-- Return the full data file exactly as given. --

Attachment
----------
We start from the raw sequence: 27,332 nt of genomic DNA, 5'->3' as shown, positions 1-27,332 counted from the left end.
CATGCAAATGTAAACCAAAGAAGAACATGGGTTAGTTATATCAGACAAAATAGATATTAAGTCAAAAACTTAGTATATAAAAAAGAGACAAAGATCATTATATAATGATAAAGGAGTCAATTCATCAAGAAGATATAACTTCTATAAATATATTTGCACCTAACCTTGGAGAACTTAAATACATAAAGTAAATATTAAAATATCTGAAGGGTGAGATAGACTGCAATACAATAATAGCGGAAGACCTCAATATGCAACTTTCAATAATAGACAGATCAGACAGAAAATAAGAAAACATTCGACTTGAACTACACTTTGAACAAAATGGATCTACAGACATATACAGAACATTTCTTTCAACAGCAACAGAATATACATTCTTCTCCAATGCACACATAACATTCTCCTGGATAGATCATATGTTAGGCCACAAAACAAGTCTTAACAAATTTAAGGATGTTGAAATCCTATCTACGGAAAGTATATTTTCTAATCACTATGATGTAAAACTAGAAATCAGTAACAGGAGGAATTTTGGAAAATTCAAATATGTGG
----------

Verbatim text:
We start from the raw sequence: 27,332 nt of genomic DNA, 5'->3' as shown, positions 1-27,332 counted from the left end.
CATGCAAATGTAAACCAAAGAAGAACATGGGTTAGTTATATCAGACAAAATAGATATTAAGTCAAAAACTTAGTATATAAAAAAGAGACAAAGATCATTATATAATGATAAAGGAGTCAATTCATCAAGAAGATATAACTTCTATAAATATATTTGCACCTAACCTTGGAGAACTTAAATACATAAAGTAAATATTAAAATATCTGAAGGGTGAGATAGACTGCAATACAATAATAGCGGAAGACCTCAATATGCAACTTTCAATAATAGACAGATCAGACAGAAAATAAGAAAACATTCGACTTGAACTACACTTTGAACAAAATGGATCTACAGACATATACAGAACATTTCTTTCAACAGCAACAGAATATACATTCTTCTCCAATGCACACATAACATTCTCCTGGATAGATCATATGTTAGGCCACAAAACAAGTCTTAACAAATTTAAGGATGTTGAAATCCTATCTACGGAAAGTATATTTTCTAATCACTATGATGTAAAACTAGAAATCAGTAACAGGAGGAATTTTGGAAAATTCAAATATGTGG